The recently released UN Human Rights Council fact-finding mission on the December-January Gaza conflict, released on the eve of Barack Obama's attempt to jump-start comprehensive Israeli-Palestinian negotiations, was but the latest in a series of investigations, most of them by human rights organizations like Human Rights Watch and Amnesty International.
Like its predecessors, the so-called Goldstone report, named after chief investigator Richard Goldstone, is devastating in its critique of Israeli actions: indiscriminate use of firepower; deliberate attacks on civilians and civilian structures, including hospitals, schools, mosques, water and sewage plants, and rescue vehicles; use of white phosphorus munitions in built-up areas; use of human shields; abusive treatment of detainees; imposition of a blockade on Gaza before and after the attack itself--the report concludes that Israel violated international humanitarian law, committed "grave breaches of the Fourth Geneva Convention in respect of wilful killings and wilfully causing great suffering to protected persons," and war crimes, possibly even crimes against humanity. The courageous Israeli journalist Gideon Levy summed it up well in Haaretz: it was "an unrestrained assault on a besieged, totally unprotected civilian population which showed almost no signs of resistance during this operation."
Perhaps most damning of all was the testimony of some thirty Israeli veterans of the operation gathered by the organization Breaking the Silence, published in a booklet in July and cited by the Goldstone report. According to the booklet's introduction, "The majority of the soldiers who spoke with us are still serving in their regular military units and turned to us in deep distress at the moral deterioration of the IDF.… The stories of this publication prove that we are not dealing with the failures of individual soldiers, and attest instead to failures in the application of values primarily on a systemic level." The testimony is chilling: "Fire power was insane"; "if you see any signs of movement at all, you shoot. These, essentially, were the rules of engagement. Shoot if you like"; "Houses were demolished everywhere.… We didn't see a single house that was not hit"; "whole neighborhoods were simply razed because four houses in the area served to launch Qassam rockets"; "You know what? You feel like a child playing around with a magnifying glass, burning up ants. Really. A 20-year-old kid should not be doing such things to people."
Predictably, the Goldstone report was met by a wave of angry denunciations from the Israeli government--which had refused to cooperate with the investigators--and most of the Israeli media. The mainstream media here have downplayed the investigation's significance; news coverage has been sparse, and not one major US daily has seen fit to editorialize on it (unless you count a nasty little screed from the New York Daily News calling the report a "blood libel against Israel"). And US pundits and politicians--including UN ambassador Susan Rice, who called it "unbalanced, one-sided and basically unacceptable"--have been overwhelmingly critical.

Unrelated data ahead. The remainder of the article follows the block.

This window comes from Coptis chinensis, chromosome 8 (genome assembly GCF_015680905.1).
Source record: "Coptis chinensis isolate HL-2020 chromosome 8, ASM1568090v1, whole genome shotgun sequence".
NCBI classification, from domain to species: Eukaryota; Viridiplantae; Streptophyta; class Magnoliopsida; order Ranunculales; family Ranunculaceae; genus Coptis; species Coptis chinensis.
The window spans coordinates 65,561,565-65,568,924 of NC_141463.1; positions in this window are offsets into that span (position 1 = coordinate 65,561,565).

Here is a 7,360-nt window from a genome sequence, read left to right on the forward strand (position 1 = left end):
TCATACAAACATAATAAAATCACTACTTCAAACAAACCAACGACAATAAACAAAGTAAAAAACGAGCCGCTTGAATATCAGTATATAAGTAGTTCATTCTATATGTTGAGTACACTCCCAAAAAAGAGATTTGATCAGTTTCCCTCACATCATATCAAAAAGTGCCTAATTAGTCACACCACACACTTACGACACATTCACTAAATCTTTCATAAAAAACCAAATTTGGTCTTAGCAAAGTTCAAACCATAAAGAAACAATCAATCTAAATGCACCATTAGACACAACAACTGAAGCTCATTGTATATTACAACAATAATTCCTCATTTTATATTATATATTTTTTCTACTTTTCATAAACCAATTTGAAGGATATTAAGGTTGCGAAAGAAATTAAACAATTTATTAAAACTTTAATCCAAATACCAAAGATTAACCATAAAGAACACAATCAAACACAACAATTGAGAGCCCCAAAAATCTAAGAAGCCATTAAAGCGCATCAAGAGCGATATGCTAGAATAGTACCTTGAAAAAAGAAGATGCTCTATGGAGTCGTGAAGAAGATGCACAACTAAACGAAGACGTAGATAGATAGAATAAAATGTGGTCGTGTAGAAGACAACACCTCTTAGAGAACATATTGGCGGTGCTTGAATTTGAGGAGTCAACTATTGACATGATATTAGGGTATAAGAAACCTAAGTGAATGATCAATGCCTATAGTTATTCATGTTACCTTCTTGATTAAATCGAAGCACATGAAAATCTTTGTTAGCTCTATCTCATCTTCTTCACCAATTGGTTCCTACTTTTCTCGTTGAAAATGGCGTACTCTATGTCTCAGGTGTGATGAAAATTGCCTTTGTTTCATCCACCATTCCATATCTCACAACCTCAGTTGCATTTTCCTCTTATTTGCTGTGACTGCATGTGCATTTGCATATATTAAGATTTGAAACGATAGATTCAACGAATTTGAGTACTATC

But it's not so easy to dismiss these findings. For one thing, the nearly 600-page report is carefully documented and comprehensive, and is based on field visits, public hearings, almost 200 individual interviews, photos, videos, satellite imagery and a review of more than 300 other reports. For another, its head, Goldstone, is one of the most respected and experienced international jurists, having served as a justice on South Africa's Constitutional Court and chief UN prosecutor for the International Criminal Tribunals for the former Yugoslavia and Rwanda.
And then there are Goldstone's personal connections: he's Jewish and, according to his daughter, herself an ardent Zionist who lived in Israel for six months, he's "a Zionist and loves Israel." Indeed, she said of her father, who serves on the Board of Governors of Hebrew University, "I know that if he thought what he did would not somehow be for the sake of peace for everyone in Israel or that it would have hindered such efforts, he would not have accepted the job."
Before taking it on, Goldstone insisted on expanding the mission's mandate so that it cover Palestinian acts; far from being one-sided, the report concluded that Hamas rocket and mortar barrages on southern Israel were "indiscriminate attacks upon the civilian population," acts that "would constitute war crimes and may amount to crimes against humanity." International law expert (and Nation editorial board member) Richard Falk has concluded that "no credible international commission could reach any set of conclusions other than those reached by the Goldstone Report on the central allegations."
Falk points out that there are good reasons for Israel's panicked reaction. In addition to the report's balance and the credibility of its chief, Goldstone recommends that Israel and Hamas carry out serious, comprehensive investigations of their own into the alleged crimes, and that if they do not do so within six months, the UN Security Council should consider referring the matter to the International Criminal Court in The Hague. That's highly unlikely, given US veto power in the Security Council. But the report will further diminish Israel's reputation and will probably strengthen the growing international boycott, divestment and sanctions movement. In his column on the report, Gideon Levy darkly concludes, "On the eve of the Jewish New Year, Israel, deservedly, is becoming an outcast and detested country. We must not forget it for a minute."